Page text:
Why Do Some Immigrants ‘Whiten’ their Résumés?

Over at the NCCR on the move blog, there’s a summary of research undertaken jointly with Eva Van Belle on CV Whitening. The blog post takes a step back and embeds considerations of CV Whitening in broader research on ethnic discrimination in the job market and the correspondence tests we use to measure discrimination.

Photo by Andrea Piacquadio on Pexels.com

In Western countries, we observe that some employers discriminate against people with a name indicating that they are from a minority group. Research has shown that if you have a name signalling that you are an ‘immigrant’ or belong to an ‘ethnic minority,’ the chances of being invited to a job interview are reduced. Factoring in the potential discrimination, some immigrants and members of ethnic minority groups have been observed to adopt strategies to hide details that show their minority status from their applications.

Correspondence tests have highlighted systematic discrimination in the labour market. In a correspondence test researchers create fictitious applications and send them to real employers and landlords. The applications are constructed in a way to highlight discriminatory practices in cases where minority applicants are invited less often to interviews. On average, applicants from non-neighbouring countries find it much harder to be invited to a job interview.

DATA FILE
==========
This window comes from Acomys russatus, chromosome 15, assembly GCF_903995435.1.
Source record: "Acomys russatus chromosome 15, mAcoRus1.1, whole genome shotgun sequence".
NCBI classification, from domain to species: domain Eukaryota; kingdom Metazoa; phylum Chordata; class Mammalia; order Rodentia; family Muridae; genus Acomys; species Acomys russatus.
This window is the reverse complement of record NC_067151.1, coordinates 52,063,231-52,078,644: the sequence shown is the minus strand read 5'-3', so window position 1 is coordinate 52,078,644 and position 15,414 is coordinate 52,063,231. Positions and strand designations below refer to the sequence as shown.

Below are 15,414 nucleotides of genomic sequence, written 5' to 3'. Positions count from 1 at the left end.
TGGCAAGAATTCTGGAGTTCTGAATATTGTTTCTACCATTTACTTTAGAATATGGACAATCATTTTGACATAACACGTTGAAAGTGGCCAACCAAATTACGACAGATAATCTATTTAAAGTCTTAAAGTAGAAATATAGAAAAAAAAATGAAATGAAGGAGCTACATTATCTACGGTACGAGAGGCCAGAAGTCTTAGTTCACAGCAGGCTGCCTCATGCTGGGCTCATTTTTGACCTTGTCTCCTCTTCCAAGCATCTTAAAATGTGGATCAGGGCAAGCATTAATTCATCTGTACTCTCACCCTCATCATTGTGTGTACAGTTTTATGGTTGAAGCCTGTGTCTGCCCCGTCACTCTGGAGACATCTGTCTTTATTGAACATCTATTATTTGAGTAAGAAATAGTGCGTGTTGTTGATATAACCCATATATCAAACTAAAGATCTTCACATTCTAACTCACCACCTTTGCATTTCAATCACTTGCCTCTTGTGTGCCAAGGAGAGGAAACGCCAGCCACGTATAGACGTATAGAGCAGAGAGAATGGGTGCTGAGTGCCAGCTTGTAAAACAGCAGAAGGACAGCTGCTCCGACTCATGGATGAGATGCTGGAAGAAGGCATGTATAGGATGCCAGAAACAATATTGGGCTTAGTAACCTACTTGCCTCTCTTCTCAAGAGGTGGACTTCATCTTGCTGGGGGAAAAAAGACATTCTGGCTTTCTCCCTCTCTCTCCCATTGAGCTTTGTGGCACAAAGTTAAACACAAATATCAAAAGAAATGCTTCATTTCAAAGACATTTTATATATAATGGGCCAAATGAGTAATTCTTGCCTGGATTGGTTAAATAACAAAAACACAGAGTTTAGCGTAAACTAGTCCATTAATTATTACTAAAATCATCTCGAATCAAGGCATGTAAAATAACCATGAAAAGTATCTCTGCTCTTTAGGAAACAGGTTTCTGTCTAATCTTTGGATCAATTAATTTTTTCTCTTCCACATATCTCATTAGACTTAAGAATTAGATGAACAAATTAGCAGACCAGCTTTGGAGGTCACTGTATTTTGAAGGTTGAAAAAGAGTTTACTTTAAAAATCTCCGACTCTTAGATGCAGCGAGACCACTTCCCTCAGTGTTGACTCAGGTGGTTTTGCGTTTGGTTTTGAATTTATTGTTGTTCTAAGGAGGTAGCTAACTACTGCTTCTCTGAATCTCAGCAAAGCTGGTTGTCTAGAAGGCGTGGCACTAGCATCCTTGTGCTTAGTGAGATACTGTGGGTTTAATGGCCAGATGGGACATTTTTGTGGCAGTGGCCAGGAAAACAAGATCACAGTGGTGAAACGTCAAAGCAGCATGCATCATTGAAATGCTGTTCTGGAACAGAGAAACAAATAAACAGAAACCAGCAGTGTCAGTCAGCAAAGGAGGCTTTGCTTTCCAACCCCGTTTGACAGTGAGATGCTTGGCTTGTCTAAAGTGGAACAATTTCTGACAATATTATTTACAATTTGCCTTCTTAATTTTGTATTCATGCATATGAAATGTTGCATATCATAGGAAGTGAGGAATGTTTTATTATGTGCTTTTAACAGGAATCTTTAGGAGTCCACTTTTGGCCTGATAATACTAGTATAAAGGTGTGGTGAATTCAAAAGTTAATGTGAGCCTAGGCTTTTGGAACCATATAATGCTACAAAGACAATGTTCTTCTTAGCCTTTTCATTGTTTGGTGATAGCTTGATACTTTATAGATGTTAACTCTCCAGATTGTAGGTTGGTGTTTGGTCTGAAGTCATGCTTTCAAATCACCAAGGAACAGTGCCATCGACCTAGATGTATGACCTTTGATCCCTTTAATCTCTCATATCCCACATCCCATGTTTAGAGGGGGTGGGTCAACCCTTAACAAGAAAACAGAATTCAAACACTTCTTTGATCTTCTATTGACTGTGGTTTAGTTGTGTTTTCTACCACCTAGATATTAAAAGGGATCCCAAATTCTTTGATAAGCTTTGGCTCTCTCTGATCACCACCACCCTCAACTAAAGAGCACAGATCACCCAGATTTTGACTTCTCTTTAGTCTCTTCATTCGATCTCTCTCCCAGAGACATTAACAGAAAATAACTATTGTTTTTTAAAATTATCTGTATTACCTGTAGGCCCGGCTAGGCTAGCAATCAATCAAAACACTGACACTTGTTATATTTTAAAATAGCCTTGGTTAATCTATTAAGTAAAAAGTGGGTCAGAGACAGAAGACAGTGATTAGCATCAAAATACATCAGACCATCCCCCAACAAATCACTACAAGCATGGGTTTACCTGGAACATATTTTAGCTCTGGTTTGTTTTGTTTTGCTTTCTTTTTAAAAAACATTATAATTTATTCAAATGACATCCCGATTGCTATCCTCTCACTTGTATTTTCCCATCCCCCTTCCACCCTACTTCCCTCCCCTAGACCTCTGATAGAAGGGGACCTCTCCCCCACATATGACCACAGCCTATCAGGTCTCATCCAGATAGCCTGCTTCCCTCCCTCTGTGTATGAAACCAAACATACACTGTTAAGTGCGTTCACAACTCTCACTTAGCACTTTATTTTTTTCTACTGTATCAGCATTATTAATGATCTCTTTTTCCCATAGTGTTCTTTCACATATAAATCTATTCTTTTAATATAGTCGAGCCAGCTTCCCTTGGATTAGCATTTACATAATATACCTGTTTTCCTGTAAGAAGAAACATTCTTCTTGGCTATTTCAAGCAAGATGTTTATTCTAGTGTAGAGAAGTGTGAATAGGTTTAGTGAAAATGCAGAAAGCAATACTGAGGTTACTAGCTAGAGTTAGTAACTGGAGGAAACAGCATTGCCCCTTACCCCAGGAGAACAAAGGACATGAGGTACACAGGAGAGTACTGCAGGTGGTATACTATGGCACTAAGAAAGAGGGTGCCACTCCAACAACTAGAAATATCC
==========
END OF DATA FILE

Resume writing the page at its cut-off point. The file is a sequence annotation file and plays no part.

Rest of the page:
Considering the discrimination, ‘immigrants’ and members of ethnic minority groups have a clear incentive to hide details from their applications that make their minority statuses apparent. On the contrary, if an employer cannot tell that the applicant is an ‘immigrant’ or belongs to a minority group, the chances of getting invited to an interview have been noted to increase.

Read on >>

Ruedin, Didier, and Eva Van Belle. 2022. ‘The Extent of Résumé Whitening’. Sociological Research Online. Forthcoming. https://doi.org/10.1177/13607804221094625.

Some reflections on MIPEX in German over at the NCCR blog

Together with Gianni D’Amato and Denise Efionayi-Mäder, I have written up some reflections on the new MIPEX results for Switzerland (in German):


We highlight the comparatively poor protection against discrimination in Switzerland, despite growing attention to Black Lives Matter and racism. We encourage policy comparison not to copy and past policies, but to encourage local solutions to do more.

Incidentally, the new results from MIPEX present nothing new — Swiss immigrant integration policies have been stable in the last few years (though historically they have changed much).

Should we come across as criticizing Swiss policy, let’s not forget the innovative and positive policies on health care in Switzerland (ranked “favourable” by MIPEX).

Migration, mobility and COVID-19 – A tale of many tales

S-SAM grantee Amanda Bisong wrote up some initial thoughts on migration and Covid-19. Read the blogpost here.

The crisis sparked by the COVID-19 pandemic has overshadowed existing migration debates in Europe, yet is inextricably linked with mobility and movement and its governance within the EU and globally. The current situation reveals the complexities of migration debates, pushing aside current, unearthing old and raising new questions.